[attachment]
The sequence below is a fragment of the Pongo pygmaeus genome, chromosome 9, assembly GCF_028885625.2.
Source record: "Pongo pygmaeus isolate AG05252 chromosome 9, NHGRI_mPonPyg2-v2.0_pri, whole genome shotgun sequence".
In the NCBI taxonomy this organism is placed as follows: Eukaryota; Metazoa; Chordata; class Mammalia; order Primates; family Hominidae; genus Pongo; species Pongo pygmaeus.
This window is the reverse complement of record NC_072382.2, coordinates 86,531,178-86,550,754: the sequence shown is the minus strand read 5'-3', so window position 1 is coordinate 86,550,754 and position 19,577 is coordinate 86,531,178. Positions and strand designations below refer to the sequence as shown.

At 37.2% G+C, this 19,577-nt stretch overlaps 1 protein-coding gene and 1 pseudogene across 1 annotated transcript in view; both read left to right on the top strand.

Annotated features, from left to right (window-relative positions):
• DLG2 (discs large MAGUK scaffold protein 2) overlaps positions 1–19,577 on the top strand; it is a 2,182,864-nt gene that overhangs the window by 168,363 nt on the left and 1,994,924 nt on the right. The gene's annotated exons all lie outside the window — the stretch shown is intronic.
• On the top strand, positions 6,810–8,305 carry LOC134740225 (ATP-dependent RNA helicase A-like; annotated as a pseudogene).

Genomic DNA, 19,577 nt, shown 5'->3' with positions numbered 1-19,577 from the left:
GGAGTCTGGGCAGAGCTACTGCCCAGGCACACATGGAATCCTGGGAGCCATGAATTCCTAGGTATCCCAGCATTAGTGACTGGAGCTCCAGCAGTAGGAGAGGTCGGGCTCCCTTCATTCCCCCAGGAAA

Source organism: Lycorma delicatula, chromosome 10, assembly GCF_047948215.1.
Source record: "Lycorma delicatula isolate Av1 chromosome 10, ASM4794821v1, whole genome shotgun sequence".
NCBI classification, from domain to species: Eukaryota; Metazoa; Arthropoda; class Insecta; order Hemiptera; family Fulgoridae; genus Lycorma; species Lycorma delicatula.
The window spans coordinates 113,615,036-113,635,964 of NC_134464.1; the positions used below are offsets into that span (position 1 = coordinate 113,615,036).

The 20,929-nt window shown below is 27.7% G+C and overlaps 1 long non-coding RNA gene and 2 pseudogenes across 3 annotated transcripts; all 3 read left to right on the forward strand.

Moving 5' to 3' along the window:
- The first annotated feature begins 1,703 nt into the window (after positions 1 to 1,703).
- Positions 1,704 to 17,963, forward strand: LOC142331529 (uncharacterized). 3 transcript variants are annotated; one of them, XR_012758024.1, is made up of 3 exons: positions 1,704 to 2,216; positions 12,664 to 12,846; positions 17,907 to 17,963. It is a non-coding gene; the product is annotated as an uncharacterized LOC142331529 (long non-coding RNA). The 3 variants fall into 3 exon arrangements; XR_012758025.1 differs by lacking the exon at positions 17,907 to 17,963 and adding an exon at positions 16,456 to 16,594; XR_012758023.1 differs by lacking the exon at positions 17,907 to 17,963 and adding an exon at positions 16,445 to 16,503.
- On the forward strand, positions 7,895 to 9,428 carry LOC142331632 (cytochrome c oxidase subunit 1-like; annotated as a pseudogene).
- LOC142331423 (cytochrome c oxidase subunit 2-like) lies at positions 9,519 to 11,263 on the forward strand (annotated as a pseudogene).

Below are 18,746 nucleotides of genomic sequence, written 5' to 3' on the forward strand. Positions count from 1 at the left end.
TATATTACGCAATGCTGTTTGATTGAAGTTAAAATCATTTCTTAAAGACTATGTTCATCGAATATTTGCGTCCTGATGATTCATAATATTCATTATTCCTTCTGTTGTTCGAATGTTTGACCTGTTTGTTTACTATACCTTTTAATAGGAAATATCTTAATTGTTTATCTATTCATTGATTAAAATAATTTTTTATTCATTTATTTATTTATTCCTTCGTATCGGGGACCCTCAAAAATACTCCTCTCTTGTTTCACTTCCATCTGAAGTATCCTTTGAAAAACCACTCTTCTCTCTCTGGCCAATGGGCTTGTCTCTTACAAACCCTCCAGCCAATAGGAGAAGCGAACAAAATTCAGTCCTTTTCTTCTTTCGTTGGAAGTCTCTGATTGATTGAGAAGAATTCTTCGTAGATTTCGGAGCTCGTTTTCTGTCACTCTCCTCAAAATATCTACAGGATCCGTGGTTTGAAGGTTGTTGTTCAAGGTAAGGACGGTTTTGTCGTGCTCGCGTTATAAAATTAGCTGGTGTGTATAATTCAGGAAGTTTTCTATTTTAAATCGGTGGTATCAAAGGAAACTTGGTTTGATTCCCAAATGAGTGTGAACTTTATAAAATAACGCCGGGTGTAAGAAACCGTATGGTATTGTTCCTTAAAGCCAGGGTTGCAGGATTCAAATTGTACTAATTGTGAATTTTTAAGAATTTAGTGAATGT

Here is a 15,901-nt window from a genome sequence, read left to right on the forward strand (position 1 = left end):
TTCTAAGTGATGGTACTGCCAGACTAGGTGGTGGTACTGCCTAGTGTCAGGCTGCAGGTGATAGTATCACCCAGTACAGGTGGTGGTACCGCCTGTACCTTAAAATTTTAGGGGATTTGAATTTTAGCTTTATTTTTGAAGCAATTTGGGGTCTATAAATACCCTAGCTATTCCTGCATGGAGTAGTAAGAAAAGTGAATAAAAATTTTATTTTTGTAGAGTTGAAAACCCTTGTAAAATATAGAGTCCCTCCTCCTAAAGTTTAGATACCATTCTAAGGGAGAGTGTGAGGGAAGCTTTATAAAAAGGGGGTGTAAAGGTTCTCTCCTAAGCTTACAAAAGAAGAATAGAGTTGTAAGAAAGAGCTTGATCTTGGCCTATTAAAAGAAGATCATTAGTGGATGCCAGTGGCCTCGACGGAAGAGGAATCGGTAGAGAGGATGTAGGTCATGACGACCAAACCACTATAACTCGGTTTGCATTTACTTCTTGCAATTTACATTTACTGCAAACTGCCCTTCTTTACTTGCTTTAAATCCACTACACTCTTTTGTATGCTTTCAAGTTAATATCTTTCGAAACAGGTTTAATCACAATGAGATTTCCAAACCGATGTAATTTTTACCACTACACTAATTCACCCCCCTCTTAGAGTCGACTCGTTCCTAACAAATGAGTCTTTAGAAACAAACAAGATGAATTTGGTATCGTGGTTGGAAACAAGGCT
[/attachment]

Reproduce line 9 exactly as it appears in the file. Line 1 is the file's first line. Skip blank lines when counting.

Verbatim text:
Genomic DNA, 19,577 nt, shown 5'->3' with positions numbered 1-19,577 from the left: